In the past few months I’ve tapped into my picture file to gather some pictures that I often look at, pictures that contain details that say everything about the Filipino mentality and what being married to a Filipina may entail.
One of the photo albums that I often look at is the one that contains the pictures of my trip to Baguio City.
Baguio is a medium-sized city situated in the northern part of the island of Luzon, the northernmost island of the archipelago, in the province of Benguet.
There are several things that make Baguio a unique place:
BAGUIO’S UNIQUE CLIMATE
The city was developed as the American colonial summer capital, according to a plan composed in 1905 by the American architect-planner, Daniel Burnham.
The reason why the area where Baguio is situated was chosen to build the “summer capital” is because of its cool climate, as the city is situated about 1,470 meters above sea level and, because it has a particular microclimate that makes it conducive for the growth of its signature symbol: the pine tree (or what I call the Filipine tree…) which is a rather unique thing for a tropical country.
THE “GARDEN-CITY” OF THE PHILIPPINES
The area surrounding Burnham Park, a vast green area situated in the very middle of the city, really resembles a garden-city.
Burnham Park is not the only park in downtown Baguio: there is also Wright Park and quite a few others that really give the central area of the city a garden-city vibe.
A FITTING METAPHOR OF THE PINOY MENTALITY
Yes, Baguio is way different from the rest of the country, because it is much greener and because it offers the opportunity to find some concealment from the unbeareably hot tropical climate of the coast and, unlike most cities and towns in the Philippines, Baguio has a measure of urban planning because it was intentionally designed to become what it partly still is, namely some sort of garden-city.
Unfortunately, at least from my standpoint as a Western tourist, Baguio looks like a city that, because of the “Pinoy mentality” has largely missed the opportunity to become the garden-city that was supposed to have become, and, most of it, looks pretty much similar to the rest of the Philippines.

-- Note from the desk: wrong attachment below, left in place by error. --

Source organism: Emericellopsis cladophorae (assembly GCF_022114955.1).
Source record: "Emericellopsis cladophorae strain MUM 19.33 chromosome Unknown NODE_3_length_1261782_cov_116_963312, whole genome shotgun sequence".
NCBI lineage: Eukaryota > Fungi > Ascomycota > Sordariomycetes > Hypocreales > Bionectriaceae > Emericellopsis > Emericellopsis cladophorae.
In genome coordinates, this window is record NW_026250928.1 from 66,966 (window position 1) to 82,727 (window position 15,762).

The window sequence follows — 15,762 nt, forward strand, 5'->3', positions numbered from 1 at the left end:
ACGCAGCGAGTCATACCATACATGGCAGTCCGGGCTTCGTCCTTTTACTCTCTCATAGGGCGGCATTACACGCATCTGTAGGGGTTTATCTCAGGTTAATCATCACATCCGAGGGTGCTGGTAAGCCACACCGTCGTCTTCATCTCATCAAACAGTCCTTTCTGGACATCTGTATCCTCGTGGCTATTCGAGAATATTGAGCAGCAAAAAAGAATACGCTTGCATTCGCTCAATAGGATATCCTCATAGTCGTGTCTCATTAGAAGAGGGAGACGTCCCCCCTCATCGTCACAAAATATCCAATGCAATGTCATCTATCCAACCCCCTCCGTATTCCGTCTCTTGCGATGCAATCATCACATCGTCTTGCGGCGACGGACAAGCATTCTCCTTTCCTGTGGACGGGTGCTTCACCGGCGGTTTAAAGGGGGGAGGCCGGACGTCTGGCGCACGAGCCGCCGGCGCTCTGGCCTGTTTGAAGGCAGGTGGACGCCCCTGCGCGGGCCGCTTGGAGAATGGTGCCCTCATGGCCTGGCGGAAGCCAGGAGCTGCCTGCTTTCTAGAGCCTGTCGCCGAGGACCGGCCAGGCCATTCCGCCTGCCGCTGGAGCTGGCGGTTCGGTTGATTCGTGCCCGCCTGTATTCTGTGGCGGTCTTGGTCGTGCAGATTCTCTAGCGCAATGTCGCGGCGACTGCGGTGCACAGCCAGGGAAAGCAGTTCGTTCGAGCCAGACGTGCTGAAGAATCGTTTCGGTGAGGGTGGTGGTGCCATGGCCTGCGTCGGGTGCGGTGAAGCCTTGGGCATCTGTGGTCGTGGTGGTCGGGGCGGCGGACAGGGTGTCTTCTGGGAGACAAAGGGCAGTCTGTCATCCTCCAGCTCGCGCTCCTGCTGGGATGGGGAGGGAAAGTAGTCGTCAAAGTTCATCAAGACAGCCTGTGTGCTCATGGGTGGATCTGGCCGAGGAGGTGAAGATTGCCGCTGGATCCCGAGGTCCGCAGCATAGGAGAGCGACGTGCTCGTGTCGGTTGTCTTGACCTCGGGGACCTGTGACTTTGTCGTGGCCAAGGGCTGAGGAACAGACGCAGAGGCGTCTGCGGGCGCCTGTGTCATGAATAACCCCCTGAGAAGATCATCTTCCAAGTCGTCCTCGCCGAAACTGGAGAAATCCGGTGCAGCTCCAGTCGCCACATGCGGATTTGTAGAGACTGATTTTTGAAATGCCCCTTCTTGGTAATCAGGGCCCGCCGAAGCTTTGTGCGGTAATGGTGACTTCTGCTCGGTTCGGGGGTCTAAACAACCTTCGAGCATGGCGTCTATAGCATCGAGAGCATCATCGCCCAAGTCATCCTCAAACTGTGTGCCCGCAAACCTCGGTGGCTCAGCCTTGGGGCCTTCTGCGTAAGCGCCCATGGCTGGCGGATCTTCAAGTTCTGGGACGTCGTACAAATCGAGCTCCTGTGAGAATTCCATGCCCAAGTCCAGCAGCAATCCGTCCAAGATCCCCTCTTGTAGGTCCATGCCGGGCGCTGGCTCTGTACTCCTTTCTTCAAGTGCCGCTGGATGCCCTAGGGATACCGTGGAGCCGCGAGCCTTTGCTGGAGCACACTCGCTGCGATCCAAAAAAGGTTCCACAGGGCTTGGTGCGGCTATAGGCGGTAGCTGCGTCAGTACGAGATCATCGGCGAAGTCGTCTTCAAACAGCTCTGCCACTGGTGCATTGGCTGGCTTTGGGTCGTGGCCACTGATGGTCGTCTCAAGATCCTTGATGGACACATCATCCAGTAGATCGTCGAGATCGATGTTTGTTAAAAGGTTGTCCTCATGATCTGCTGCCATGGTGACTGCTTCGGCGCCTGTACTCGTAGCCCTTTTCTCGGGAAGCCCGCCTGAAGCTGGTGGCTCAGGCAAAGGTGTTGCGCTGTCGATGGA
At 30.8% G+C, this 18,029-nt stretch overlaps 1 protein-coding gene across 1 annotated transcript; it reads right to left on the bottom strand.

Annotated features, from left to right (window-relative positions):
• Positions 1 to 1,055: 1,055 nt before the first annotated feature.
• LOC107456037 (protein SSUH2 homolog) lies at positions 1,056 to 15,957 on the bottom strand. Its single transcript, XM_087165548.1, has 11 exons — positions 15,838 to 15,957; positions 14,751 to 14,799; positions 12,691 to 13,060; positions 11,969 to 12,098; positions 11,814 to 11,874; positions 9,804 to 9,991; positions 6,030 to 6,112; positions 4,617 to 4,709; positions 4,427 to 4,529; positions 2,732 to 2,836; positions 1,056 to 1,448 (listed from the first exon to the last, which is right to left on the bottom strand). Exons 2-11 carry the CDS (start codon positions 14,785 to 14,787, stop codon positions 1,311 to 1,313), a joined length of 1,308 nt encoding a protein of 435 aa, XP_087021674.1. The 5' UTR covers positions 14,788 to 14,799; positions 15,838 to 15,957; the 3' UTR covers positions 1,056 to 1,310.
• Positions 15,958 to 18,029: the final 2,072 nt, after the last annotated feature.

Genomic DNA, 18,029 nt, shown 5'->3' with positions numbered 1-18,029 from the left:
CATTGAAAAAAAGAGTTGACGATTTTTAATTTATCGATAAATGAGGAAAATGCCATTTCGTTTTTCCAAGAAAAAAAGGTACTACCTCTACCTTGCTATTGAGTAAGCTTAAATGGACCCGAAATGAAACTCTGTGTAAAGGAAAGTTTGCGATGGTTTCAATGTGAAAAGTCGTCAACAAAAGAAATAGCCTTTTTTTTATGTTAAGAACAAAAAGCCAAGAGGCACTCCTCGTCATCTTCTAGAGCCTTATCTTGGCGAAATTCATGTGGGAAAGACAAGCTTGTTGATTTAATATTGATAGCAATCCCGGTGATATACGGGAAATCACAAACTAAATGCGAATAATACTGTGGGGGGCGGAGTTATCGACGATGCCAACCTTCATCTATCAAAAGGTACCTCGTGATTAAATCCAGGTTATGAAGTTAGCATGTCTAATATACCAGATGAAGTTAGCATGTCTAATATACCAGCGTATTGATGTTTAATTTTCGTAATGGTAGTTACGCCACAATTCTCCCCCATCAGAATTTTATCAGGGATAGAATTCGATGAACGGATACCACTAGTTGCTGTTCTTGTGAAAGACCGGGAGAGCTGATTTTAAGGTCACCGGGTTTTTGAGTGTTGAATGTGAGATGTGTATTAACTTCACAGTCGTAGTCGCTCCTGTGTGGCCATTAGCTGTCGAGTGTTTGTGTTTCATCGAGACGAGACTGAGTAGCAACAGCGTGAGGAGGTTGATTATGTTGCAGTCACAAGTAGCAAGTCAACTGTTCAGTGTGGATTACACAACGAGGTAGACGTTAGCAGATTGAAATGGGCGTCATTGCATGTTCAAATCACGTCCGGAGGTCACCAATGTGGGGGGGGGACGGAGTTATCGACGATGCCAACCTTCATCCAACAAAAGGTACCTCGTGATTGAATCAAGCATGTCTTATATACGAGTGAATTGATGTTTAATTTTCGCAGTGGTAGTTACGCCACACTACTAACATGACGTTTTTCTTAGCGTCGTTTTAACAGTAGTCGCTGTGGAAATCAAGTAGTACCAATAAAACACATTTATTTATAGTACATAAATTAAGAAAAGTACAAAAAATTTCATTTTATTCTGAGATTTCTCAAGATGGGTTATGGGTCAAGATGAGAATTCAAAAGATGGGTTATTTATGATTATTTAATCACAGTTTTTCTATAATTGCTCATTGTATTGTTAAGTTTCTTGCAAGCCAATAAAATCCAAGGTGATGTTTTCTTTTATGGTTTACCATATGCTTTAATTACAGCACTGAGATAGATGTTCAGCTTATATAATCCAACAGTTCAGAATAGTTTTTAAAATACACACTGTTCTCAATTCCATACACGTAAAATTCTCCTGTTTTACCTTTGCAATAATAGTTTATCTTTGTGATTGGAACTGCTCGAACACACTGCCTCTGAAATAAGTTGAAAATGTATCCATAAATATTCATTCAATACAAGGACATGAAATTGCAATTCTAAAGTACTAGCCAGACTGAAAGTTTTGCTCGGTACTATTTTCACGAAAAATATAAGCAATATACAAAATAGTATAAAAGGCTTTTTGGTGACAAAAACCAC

Here are few examples:
If you look at the pictures above, you can’t help but notice the sharp contrast between the orderliness of Wright Park (and several other green areas in town) and the Quiapo-like environment of many back streets (the one in the picture is only a couple of blocks away from Burnham Park, another neat green area of Baguio situated in the downtown area).
The people of Baguio were offered the possibility to live in an orderly city but the Filipino mentality turned order into chaos and much of the city, outside the beaten tourist track, is quite messy.
My trip to Baguio (that I made after having already experienced a few years of being in a relationship with a Filipina) strengthened my mental picture of Filipinos as people who complicate their lives unnecessarily even when they are offered the possibility to live a more straightforward and easy life on a golden plate.
Some Filipinos here in my country have employers who esteem them and pay them well and yet, as I said many times, too many Pinoy here end up broke and the possibilities they are offered to live a more “orderly” life with savings to tap into when life gets tough go down the drain and they find themselves living messy lives.
Obviously generalizations are never in order and I know a few Filipinos who bought a house here and do have savings but most don’t and I am talking about people who have been working here for 20-30 years and who came here when the economy was still thriving.
In much the same way as the inhabitants of Baguio City mismanaged their city, and instead of improving on the foundation that had been laid by the Americans who designed the city, turned many parts of it into something that is very far from being a garden-city, many (not all of course) expatriate Filipinos who have had all the possibilities in the world to improve their socio-economic condition have made no progress whatsoever.
Filipinos are, by and large, not masters at creating added value, at least socio-economically.
If you marry a Filipina there is a chance that your financial house will end up like Baguio City.
On the flip side other qualities of your Filipino spouse can make you a better man: their way of taking care of their families, their gregarious way of life, their hospitality and their sense of laughing away at tragedies could create added value in your level of humanity.
It is a matter of deciding what matters the most in your life.